We follow the route of the Japanese expedition that first climbed Manaslu in 1956. At first, we cross a flat glacier that leads up to a rock wall which can easily be negotiated. Camp I is right above it at about 5,800m. The route up to Camp II is somewhat steeper, but still relatively „easy“. We then cross a serac zone that can be challenging depending on the conditions and should not be underestimated. Afterwards, we ascend two ramps (maximally 40°) before we reach Camp II at 6,800m. Our route to Camp III at 7,450m first takes us across a flat plateau before we ascend a 300m-high wall, which is about 45° steep. Like many other sections on the mountain, our Sherpa team will fix some rope on this part. The last section leading to the summit is not very steep and non-technical. Only the last few metres are somewhat exposed. This effort will be compensated by the amazing views from the summit which stretch all the way from Dhaulagiri I and the Annapurna Massif to Mount Everest and Cho Oyu all the way to Shisha Pangma in Tibet.
Day 39: Manaslu Base Camp - Samagaon
After having spent 27 days on the mountain, we start our journey back to civilisation. We say good-bye to our Sherpa team and walk back to Samagaon where we check in to our rooms in the familiar lodge.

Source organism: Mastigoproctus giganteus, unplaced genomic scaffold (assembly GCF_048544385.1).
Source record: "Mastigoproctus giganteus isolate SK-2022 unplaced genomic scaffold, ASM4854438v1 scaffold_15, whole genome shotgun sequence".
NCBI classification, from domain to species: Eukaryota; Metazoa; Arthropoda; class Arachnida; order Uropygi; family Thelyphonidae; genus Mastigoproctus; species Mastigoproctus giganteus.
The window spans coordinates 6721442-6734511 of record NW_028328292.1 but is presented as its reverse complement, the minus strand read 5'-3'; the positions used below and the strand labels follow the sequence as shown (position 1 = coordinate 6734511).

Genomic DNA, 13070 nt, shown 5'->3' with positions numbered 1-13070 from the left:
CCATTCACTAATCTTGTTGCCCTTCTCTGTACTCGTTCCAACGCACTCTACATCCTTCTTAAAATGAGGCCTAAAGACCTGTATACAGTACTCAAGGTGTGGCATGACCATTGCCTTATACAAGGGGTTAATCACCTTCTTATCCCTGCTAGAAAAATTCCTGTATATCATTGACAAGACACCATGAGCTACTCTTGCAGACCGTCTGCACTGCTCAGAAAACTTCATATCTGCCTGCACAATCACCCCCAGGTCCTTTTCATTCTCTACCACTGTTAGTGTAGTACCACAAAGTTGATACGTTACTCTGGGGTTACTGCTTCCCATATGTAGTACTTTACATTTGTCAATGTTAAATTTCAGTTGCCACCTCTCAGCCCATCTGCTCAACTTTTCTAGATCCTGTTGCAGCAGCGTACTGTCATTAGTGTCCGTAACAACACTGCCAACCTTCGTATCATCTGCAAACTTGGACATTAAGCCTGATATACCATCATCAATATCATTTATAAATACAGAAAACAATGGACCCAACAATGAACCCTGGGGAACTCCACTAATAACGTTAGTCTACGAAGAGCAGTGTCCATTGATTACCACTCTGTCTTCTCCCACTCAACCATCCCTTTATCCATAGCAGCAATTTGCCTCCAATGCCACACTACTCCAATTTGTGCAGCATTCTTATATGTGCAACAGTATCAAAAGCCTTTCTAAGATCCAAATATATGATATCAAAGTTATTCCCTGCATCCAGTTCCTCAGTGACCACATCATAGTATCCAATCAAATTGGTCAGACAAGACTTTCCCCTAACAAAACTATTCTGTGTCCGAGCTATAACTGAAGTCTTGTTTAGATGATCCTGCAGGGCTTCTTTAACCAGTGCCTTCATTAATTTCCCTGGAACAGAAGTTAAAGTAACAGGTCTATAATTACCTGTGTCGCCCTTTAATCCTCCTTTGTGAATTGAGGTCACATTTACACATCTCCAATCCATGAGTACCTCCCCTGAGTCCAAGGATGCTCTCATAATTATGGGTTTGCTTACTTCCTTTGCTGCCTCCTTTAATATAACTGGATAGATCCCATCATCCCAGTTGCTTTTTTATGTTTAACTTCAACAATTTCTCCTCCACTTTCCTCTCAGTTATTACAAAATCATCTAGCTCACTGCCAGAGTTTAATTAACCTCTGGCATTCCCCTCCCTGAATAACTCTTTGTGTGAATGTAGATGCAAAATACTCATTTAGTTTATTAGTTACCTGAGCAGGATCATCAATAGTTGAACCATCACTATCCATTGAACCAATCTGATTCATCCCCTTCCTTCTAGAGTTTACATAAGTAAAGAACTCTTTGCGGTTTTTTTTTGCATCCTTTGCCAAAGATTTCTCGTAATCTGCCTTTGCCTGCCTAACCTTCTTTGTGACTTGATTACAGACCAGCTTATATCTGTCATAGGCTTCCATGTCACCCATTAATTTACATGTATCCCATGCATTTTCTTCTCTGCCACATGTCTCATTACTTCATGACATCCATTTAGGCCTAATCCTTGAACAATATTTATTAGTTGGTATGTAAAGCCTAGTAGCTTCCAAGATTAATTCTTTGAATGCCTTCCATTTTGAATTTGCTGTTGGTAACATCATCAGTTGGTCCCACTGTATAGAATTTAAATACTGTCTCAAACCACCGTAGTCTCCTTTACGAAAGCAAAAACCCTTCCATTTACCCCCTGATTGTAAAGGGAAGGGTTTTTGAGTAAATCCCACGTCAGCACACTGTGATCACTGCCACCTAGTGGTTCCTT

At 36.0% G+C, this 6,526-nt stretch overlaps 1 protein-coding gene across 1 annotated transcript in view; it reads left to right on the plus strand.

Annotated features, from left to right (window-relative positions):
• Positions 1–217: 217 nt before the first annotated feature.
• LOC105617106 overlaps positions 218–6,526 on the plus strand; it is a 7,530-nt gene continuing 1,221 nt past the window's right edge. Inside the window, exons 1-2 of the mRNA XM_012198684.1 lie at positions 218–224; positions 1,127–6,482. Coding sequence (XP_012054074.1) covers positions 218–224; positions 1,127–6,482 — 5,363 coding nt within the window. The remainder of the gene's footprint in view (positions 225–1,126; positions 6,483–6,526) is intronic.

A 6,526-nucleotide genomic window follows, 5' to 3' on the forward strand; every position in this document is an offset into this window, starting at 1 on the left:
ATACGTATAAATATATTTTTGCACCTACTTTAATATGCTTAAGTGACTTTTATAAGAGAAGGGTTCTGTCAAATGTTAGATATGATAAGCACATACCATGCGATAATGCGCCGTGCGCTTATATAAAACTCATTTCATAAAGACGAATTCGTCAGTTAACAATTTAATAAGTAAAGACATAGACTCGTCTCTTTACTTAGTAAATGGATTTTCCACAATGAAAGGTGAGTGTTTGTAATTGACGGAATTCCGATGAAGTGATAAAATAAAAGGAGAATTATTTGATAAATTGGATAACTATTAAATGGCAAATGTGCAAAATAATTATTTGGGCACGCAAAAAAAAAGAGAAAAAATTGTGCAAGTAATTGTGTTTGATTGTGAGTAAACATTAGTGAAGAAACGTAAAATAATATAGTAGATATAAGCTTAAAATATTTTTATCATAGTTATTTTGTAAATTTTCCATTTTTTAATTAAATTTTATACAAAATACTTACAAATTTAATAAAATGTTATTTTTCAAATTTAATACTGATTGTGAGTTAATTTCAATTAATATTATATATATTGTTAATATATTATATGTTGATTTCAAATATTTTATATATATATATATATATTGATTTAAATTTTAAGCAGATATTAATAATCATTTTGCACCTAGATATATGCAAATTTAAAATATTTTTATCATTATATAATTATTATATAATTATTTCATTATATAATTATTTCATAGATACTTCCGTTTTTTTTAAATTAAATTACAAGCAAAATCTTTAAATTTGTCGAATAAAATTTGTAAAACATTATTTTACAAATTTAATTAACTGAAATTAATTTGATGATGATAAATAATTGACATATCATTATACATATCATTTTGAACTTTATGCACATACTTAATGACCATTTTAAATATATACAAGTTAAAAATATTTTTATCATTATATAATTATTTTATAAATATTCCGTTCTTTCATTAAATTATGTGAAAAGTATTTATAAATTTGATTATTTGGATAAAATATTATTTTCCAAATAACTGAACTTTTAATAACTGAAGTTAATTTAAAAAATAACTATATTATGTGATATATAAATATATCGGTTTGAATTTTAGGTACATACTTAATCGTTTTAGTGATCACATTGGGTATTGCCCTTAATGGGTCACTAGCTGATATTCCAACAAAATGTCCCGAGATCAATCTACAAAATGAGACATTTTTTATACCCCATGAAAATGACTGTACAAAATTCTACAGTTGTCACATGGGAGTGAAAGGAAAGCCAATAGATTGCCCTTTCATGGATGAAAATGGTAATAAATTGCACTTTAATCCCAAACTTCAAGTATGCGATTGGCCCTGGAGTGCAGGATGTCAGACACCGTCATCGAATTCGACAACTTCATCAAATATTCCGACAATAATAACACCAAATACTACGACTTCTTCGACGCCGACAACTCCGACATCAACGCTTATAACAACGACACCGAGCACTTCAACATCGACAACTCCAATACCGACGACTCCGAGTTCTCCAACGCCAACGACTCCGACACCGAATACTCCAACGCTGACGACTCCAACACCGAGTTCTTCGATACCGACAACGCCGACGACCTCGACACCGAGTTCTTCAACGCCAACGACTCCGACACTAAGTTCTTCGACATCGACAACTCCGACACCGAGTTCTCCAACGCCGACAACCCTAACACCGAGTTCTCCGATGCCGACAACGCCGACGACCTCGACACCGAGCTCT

Day 40: Samagaon - Kathmandu
A spectacular helicopter flight takes us back to Kathmandu, where we enjoy the amenities of our hotel after having slept in tents for one month.
Day 41: Kathmandu
Now we have time to buy souvenirs, visit barber shops or hairdressers, or simply visit one of the temples, where we have the opportunity to thank the gods for their mercy. During our farewell dinner, we can reminisce about the amazing expedition we have just experienced. We drive to the airport to start the definitive journey home.
Day 42: Arrival Back Home
The Profilecheck is a fixed part of the detailed travel programme. Please read it thoroughly and assess your skill and physical condition. Due to the score required for this expedition, your score will indicate whether or not your skills, fitness and mountaineering experience are sufficient to join this expedition. Your registration is a testimony of your physical and technical abilities to participate in this expedition.
Please take note of the following points concerning procedure of this expedition:
- The expedition is demanding and exhausting.The high altitude alone entails several risks.
- The members do not have to be super alpinists, however, they should have a solid amount of high altitude mountaineering experience and have to be able to move securely and independently through very rough terrain (snow, ice, rock, etc.). You have to independently rope up with a group. Active participation on the mountain, camaraderie and tolerance are an essential part of this expedition and we count on you to be able to provide this.